For many of us turning 40 is a milestone. Time to throw a big party and celebrate? Or time to our head under the pillow and hope it will go away? What about the Endangered Species Act? Time to celebrate or time to reform?
I don’t pretend to be an expert on this landmark act, but I have worked around its edges for 15 years. Passed in 1973 by a Democratic Congress and signed into Law by a Republic President, it aims to protect and promote the recovery of the nation’s threatened, rare and otherwise endangered species. It’s had some notable successes — the wolf and condor are back from the brink. But for every success there are countless species that are barely hanging on.
While it has its supporters, in private many grumble about its ineffectiveness whether on the side of industry or the side of an eco-group. My perspective is that while it has set an effective floor for conservation, it has done little to provide incentives to promote recovery and restoration. Quite the opposite — the specter of attracting endangered species onto their land makes many savvy landowners think twice. Why do anything to attract an endangered critter when not far behind will come the heavy hand of the regulator? (yes, there are ways around this through safe harbor agreements, habitat conservation plans, etc. but they take require an inordinate amount of money and time)
What’s happened in the redwoods is perhaps a classic case-study. Two of the biggest fights of the environmental movement over the past 40 years have played out in the redwoods. The listing of the northern spotted owl led to the adoption of the NorthWest Forest Plan, and the listing of the marbled murrelet was intrinsically linked with the decade long battle over the Headwaters Forest. In the process additional land was set aside for protection, but the fate of both species that caused the fight remain in the balance. And for very different reasons.
Talk to any forester in the northern redwoods and they’ll have a story about the northern spotted owl. The biologists at Green Diamond are some of the leading experts on their ecology. They also work closely with the foresters and have been able to effectively promote recover of the species on their land — in fact they likely have more owls on their land now than historically because of this single-species focus. They also know each by name or number and regularly feed them white mice, but that’s another story. Today the biggest threat for these owls is predation and interbreeding with the barred owl — an aggressive invader from the east coast. Green Diamond is working cooperatively with the regulatory agencies to see if killing the barred owls is an effective way to promote recovery. How crazy is that? We’re killing one species to save another? It just shows that things are out of balance and that a continued focus on single species management is akin to chasing our own tail.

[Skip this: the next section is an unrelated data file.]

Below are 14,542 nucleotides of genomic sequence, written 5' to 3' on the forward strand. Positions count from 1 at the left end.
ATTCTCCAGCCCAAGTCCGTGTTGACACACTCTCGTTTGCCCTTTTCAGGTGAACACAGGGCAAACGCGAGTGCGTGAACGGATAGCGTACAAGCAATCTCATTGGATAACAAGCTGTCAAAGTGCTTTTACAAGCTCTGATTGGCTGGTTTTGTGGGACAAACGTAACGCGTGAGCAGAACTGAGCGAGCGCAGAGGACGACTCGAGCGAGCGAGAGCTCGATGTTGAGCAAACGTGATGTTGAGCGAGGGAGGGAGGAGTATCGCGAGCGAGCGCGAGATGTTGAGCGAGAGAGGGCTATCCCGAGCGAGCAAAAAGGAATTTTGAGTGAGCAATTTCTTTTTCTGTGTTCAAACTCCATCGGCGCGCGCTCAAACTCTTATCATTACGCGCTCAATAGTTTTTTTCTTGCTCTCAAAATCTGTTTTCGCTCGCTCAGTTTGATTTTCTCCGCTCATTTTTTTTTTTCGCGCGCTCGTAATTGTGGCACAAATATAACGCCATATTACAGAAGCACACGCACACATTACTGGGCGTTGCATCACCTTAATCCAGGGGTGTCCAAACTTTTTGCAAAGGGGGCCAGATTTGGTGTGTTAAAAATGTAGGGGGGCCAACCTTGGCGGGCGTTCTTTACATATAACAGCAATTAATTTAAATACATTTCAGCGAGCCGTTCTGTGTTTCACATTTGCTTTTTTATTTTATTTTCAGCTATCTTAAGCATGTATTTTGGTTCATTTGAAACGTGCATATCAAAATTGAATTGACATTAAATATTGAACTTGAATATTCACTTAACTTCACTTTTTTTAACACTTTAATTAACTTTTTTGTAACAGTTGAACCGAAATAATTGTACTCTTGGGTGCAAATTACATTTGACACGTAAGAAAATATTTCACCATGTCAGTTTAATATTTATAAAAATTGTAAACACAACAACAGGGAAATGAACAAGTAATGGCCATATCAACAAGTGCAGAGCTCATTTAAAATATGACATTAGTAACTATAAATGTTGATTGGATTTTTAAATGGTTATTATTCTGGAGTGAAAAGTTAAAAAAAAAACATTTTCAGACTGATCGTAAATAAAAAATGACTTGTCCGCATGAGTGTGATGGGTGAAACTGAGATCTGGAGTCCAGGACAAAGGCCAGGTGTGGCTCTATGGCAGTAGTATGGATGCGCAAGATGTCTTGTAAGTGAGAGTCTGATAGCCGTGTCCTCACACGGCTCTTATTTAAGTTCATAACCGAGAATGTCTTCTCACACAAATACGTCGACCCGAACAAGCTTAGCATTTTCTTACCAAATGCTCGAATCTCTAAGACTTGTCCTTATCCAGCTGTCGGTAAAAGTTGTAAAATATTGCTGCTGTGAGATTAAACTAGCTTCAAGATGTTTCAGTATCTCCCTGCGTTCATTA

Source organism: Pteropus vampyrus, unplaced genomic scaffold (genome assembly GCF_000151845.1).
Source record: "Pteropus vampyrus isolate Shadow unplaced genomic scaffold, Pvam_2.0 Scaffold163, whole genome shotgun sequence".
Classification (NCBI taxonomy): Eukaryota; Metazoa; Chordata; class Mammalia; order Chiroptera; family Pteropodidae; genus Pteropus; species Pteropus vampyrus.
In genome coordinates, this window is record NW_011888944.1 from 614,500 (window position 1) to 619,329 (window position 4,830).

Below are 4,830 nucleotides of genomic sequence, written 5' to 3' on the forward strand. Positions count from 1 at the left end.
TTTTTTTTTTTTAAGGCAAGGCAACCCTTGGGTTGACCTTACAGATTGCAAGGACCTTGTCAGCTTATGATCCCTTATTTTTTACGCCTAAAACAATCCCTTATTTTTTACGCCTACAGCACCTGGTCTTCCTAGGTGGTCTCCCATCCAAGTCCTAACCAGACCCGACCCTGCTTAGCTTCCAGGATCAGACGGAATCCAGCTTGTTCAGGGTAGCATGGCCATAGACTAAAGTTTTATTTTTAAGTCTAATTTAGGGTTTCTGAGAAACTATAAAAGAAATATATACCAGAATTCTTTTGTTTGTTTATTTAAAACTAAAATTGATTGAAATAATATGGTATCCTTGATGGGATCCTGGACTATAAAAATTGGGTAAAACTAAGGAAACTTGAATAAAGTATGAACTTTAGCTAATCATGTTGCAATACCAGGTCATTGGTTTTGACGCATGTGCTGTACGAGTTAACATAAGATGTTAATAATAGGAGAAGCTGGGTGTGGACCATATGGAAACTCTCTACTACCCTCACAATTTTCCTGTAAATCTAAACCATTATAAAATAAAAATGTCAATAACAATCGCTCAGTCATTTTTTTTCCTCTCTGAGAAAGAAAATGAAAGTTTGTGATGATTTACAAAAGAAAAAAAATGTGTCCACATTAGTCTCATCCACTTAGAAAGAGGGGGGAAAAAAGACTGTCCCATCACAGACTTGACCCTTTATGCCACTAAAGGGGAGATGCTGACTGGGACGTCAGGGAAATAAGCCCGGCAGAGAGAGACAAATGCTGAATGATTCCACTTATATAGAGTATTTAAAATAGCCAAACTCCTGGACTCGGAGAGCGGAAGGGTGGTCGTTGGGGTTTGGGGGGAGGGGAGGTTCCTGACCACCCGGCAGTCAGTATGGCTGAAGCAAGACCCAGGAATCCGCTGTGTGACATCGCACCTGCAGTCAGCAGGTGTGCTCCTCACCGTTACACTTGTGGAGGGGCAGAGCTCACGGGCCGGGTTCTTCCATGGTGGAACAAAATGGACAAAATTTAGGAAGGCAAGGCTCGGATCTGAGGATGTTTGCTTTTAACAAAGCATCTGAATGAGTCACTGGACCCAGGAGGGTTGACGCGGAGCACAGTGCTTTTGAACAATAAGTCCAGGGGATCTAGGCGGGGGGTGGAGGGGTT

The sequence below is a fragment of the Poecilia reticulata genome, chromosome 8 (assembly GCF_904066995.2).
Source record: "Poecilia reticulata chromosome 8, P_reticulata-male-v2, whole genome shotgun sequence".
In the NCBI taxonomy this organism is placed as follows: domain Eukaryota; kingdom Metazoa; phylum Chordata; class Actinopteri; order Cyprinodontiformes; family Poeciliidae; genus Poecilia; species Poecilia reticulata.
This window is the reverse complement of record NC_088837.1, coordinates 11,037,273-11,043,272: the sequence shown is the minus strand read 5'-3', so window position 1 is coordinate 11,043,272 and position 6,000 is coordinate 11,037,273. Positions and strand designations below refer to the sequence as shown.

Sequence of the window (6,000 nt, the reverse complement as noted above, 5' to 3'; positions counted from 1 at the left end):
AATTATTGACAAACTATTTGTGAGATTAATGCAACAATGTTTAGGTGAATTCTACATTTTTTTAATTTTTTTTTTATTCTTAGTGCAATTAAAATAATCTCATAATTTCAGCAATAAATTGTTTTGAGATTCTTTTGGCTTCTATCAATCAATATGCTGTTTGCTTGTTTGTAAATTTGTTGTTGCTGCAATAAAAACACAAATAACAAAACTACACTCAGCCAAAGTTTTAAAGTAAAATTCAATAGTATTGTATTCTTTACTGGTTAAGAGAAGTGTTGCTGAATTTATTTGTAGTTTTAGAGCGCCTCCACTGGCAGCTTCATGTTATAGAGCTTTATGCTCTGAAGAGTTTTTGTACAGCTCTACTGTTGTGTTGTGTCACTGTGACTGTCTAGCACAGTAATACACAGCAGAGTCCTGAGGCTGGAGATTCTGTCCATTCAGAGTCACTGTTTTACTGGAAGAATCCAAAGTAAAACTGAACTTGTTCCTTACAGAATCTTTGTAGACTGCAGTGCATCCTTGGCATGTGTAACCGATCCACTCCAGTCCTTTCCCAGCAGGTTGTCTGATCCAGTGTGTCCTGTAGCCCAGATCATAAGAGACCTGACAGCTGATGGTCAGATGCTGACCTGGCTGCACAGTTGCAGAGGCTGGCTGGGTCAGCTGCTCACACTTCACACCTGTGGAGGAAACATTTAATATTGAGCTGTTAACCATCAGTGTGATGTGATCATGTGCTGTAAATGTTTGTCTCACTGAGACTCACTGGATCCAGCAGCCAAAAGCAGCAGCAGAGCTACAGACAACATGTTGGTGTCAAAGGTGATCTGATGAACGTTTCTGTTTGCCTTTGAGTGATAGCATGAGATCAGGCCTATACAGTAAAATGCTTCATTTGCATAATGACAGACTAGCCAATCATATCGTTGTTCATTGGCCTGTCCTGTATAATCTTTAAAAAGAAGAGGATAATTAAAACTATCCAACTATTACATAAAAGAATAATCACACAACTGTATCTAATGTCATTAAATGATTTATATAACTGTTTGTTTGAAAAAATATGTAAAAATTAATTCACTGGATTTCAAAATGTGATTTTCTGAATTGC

The marbled murrelet — an elusive seabird that builds its nest in large branches found in ancient redwood and Douglas-fir forests — has been the focus of much of the protest and activism in the redwoods. Simply put, when you cut down its nest tree it will take hundreds of years to restore the large branches it needs to survive. Over the past 100 years we have harvested so much of the ancient forest so fast that its habitat is now remnant patches and its numbers are teetering on the edge. Predation by crows and ravens is a problem, yes. But the real problem is it simply does’t have enough habitat left to build a thriving population. If it is extirpated from the redwoods does that mean those ancient groves should now be available for harvest simply because the bird is gone? Seems crazy but its entirely possible. Again, a focus on single species is at fault. (As an aside, its why wherever feasible providing permanent protection through purchase is preferable to relying on the vagaries of regulation.)
After 40 years it is certainly time to celebrate the role of the endangered species act in halting extinctions, but it is also past time to reform the act to promote recovery. We need to both maintain a strong floor for conservation, and establish incentives for landowners large and small to participate in the protection and recovery of species. We need to move beyond single species management to looking at landscapes and natural processes. And we need to move beyond seeing landowners as the threat to be regulated to being partners in recovery. Doing this would benefit not only the endangered animals that the act focuses on today, but would promote healthy landscapes that provide us clean air to breathe, clear water to drink, and beautiful vistas to enjoy.
Reforming something that has been part of the conservation landscape for a lifetime is not without risk. It will take guts and work on all sides, but after 40 years it is time the act grew up.